Many are placing their sat navs in dangerous positiions.

You could be driving with an illegally-positioned sat-nav which could pose significant threat to road safety, according to breakdown organisation GEM Motoring Assist.

Worryingly, a number of drivers set the large screen devices up in the middle of their windscreens, severely hampering visibility, particularly on left hand bends and at junctions. the Highway code states that 'windscreens and windows must be kept clean and free from obstructions to vision', but that is lost on many.

GPS device navigating while driving through dark tunnel

"If you have received a satnav for Christmas, then do take a few moments to choose the only safe and legal part of your windscreen to fix it – which is in the bottom right hand corner of your windscreen," said GEM road safety officer Neil Worth. "A typical large screen sat nav device measuring nearly seven inches (17cm) wide by four inches (10.48cm) high has the potential to restrict a driver’s field of view, especially if it’s mounted in the centre of the windscreen below a large rear view mirror."

Navigation while driving in Cork

While sat navs do make driving somewhat easier, they do come with added risk if they're not set up properly.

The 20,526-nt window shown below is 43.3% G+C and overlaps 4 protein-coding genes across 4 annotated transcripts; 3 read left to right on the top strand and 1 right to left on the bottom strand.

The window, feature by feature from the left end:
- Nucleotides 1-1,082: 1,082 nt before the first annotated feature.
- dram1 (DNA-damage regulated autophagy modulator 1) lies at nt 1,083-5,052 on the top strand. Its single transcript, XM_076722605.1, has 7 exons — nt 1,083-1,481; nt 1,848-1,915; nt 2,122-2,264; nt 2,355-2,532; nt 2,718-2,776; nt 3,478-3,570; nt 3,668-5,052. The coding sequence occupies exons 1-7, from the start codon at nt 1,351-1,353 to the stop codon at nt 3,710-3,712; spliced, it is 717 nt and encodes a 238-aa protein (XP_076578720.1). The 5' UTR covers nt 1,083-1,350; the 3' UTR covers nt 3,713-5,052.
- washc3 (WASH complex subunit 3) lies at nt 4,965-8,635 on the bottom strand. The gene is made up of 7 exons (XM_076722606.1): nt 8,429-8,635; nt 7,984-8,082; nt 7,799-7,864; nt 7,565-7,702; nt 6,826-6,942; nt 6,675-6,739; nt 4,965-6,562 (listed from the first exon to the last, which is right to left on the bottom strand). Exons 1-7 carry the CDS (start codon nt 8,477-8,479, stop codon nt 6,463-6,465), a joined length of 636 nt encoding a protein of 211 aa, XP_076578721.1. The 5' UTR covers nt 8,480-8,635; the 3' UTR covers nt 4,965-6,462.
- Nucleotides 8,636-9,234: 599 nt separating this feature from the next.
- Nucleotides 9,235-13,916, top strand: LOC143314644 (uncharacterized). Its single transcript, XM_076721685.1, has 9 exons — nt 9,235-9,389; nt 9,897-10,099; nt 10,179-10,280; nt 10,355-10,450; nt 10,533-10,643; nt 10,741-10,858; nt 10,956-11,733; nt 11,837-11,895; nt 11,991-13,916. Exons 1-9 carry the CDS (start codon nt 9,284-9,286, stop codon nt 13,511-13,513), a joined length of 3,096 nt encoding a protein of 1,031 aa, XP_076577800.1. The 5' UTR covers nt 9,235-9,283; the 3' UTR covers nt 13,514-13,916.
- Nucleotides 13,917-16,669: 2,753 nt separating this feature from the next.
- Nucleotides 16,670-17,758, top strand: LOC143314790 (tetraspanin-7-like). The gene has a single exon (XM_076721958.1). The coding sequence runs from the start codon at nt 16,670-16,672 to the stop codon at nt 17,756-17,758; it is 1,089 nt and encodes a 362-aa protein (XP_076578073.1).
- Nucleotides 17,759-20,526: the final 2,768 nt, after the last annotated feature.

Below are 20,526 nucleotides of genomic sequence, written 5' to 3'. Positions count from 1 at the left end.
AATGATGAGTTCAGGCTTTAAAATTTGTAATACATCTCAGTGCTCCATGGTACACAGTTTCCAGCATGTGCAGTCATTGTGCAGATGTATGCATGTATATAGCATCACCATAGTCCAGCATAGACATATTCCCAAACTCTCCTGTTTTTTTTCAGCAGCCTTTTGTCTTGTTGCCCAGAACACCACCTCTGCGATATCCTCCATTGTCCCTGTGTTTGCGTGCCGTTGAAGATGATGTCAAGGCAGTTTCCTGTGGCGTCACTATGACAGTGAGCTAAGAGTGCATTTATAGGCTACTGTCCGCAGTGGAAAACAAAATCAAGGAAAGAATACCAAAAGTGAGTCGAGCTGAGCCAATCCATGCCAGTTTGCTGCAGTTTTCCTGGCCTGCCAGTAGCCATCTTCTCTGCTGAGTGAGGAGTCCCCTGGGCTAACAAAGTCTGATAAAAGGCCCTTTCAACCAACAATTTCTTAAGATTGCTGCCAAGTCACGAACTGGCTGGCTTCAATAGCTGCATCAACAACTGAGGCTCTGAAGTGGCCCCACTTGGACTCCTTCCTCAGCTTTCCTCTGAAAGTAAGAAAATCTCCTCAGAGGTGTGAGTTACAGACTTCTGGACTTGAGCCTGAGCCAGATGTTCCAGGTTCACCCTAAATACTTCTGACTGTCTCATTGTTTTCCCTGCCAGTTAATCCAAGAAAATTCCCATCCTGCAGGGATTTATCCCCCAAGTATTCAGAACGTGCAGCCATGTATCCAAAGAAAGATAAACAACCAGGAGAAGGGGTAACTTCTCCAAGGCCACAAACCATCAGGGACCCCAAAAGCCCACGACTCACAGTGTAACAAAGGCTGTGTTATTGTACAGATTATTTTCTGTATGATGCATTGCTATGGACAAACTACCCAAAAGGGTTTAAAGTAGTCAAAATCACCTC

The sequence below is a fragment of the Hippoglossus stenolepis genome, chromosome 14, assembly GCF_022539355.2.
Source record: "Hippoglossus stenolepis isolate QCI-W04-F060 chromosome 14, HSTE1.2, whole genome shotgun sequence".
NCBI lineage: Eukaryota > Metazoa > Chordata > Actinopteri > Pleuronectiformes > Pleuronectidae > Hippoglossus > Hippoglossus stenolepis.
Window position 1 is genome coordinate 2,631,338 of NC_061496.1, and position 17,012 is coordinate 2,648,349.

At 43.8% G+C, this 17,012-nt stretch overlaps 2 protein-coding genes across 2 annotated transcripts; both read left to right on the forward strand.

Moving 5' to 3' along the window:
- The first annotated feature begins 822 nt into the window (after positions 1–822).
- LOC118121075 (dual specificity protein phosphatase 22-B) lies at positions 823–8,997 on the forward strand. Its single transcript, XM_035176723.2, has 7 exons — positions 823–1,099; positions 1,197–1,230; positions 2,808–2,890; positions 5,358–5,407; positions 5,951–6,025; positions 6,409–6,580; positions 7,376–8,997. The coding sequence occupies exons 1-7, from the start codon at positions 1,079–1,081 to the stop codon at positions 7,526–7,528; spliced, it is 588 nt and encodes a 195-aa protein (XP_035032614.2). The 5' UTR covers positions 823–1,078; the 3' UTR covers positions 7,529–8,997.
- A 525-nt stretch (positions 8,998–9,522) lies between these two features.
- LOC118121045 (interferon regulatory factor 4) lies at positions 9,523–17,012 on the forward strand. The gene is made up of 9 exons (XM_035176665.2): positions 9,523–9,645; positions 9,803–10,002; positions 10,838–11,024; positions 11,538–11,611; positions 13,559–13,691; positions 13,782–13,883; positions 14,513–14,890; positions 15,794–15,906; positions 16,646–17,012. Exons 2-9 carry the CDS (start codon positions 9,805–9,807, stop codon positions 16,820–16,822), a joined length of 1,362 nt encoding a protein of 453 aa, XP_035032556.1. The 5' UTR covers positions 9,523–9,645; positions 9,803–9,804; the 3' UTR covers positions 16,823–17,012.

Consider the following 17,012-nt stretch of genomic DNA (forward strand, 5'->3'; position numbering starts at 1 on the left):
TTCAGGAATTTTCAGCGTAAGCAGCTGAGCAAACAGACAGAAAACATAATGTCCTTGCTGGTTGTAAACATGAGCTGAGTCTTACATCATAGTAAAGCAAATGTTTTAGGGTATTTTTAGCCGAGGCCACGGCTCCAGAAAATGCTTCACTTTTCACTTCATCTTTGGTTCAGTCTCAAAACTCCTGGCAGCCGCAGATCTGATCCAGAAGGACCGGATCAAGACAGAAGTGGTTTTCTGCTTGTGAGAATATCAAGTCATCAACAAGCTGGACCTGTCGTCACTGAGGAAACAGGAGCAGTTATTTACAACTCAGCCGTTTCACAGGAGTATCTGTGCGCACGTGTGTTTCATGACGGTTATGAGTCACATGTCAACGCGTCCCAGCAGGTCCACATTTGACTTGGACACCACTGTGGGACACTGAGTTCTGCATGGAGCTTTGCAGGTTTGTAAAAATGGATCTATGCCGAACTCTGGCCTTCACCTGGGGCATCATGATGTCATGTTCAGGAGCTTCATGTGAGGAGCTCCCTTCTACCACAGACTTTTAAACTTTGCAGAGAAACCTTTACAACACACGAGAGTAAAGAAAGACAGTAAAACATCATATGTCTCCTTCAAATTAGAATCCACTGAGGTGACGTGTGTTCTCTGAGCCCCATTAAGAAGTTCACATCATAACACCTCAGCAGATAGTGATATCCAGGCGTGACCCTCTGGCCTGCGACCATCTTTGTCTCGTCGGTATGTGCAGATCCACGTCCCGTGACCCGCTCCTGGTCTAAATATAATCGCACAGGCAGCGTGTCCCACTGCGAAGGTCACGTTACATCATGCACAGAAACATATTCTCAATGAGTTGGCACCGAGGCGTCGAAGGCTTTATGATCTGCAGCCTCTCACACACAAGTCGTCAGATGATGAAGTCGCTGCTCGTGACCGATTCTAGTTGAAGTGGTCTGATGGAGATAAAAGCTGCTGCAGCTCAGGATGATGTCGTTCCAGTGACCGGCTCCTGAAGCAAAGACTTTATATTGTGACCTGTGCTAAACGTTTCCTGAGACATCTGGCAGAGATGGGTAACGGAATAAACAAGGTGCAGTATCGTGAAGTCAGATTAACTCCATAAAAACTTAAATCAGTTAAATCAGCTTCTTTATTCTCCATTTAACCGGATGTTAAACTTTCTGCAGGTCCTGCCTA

"A small screen device may seem to be only a minor obstruction from inside the car," said Worth. "However, it has the potential to hide a much larger area outside the car, depending on where you sit and the distance you are from it."

"Placing a satnav right in the centre of the windscreen will block most of your nearside view, and will mean you miss all the hazards that might be there. This is particularly dangerous on left hand bends, at junctions and crossings, and in any locations where you may share the road space with cyclists and pedestrians."

GPS navigation device car dash

In order to make sure your sat nav is safely positioned, GEM has come up with the following helpful tips:

  • Ensure you position your device in the bottom right corner of your windscreen, where any obstruction to your field of view will be minimised.

  • Make sure you choose the right seat height and position to suit your individual shape and size before positioning your satnav.

  • Avoid fitting the satnav to a location that could cause injury to a driver or passenger in a crash. This includes potential head strike zones on the windscreen.

  • Never fit the satnav high up on the windscreen. As well as severely restricting vision, this could interfere with the rear view mirror and sun visors, and will require power cords to trail across the driver’s field of vision.

GEM also reminds drivers to always take your sat nav with you when you leave your car, remembering to wipe away rubber sucker marks from the windscreen to deter thieves.